Iowa’s 2017 legislative session, which ended Saturday morning, might be remembered for partisan divides on major issues and a Republican majority that successfully pushed its agenda. However, legislators were able to see eye-to-eye on a significant law change that will impact the lives of drug-endangered children throughout the state.
During the last week of the session, Gov. Terry Branstad signed House File 543 into law after it passed both houses of the legislature unanimously. Under the new law, cases of cocaine, heroin and opiate use in the presence of a child will be assessed as child abuse.
Before HF 543, only methamphetamine use in front of a child under 6 years old was treated as child abuse. The new law not only adds cocaine, heroin and opiates — it adds stronger language to protect children around drugs.
In addition to manufacturing drugs around children, Iowa code now treats the use, possession and distribution of hard drugs as child abuse. And where previous law stopped at parents, guardians and custodians, the new law goes further to include any “adult member of the household in which a child resides.”
The Iowa Department of Human Services (DHS), which is directly impacted by the law change, took the initiative in February to start operating under the new provisions before they became law. DHS was previously treating hard drug use in front of children as “family assessment.” With a family assessment designation, law enforcement is not involved, and the process is much less stringent.
Since the department changed its operations by choice in February, several cases in Jasper County alone have been treated as child abuse instead of family assessment, said Assistant Jasper County Attorney Scott Nicholson.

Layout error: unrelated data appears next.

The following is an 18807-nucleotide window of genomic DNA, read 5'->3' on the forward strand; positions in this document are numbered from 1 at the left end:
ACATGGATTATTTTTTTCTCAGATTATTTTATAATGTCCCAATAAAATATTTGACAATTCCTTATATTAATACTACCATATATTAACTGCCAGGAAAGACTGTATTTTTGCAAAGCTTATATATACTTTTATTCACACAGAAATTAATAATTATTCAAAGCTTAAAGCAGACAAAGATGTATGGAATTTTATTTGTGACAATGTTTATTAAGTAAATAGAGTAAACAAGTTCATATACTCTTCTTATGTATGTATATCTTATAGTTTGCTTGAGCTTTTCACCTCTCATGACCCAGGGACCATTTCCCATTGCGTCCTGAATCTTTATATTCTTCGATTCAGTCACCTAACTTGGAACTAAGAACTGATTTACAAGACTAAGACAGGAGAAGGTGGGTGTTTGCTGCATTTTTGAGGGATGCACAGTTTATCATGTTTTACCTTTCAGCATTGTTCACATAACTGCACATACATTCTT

“The Department of Human Services was huge in getting this passed,” Nicholson said. “Not only did they support the bill, but they changed their mode of operation two months before it was signed. They were extremely instrumental in getting it through both chambers of the legislature.”
Nicholson has been working to strengthen drug-endangered children laws for many years. Those efforts went into overdrive when family assessment was created as a pathway under differential response in 2014. Differential response and family assessment still exist under the new law, and they are perfect for situations like a child living in a dirty house, Nicholson said. In that situation, DHS can sit down with a family, and resolve the issue without law enforcement.
Using hard drugs in front of a child is not the same as providing dirty living conditions, and Nicholson, who is also chairman of the Jasper County Drug Endangered Children (DEC) Board of Directors, is happy to finally see the law changed. As far as investigating dangerous drugs around children goes, Iowa is now among the top states in the country, Nicholson said.
Bipartisan support came swiftly for the bill, but according to Nicholson, the noncontroversial nature of the legislation prevented it from staying at the forefront of the legislature’s agenda. As it was moving through committees in the House and Senate, the Jasper County prosecutor and other members of the Jasper County DEC team had to remind legislators to act on HF 543.
Nicholson credited Sen. Chaz Allen, D-Newton, Rep. Wes Breckenridge, D-Newton, and Rep. Greg Heartsill, R-Columbia for getting support within both chambers. They played an instrumental role, he said.
Allen said it was important to listen to and address everyone’s concerns as legislators worked through committees and summer meetings. In addressing those concerns, the lawmakers were able to cross party lines and come up with a bill that was unanimously supported, Allen said.
“As I looked into the issue, I realized this was a real problem regarding the safety of children with regards to getting addicted to drugs early in life,” Allen said. “I am hopeful this change will help get families off the cycle of drug use from generation to generation.”
Breckenridge said Iowa is one of the most progressive states when it comes to protecting children against dangerous drugs.
“Department of Human Services was instrumental in the process, and a 16-panel work group was created that collectively worked on the language proposed,” Breckenridge said. “Protecting our children is a bipartisan issue that all of us can rally behind.”
Contact Justin Jagler at 641-792-3121 ext 6532 or email@example.com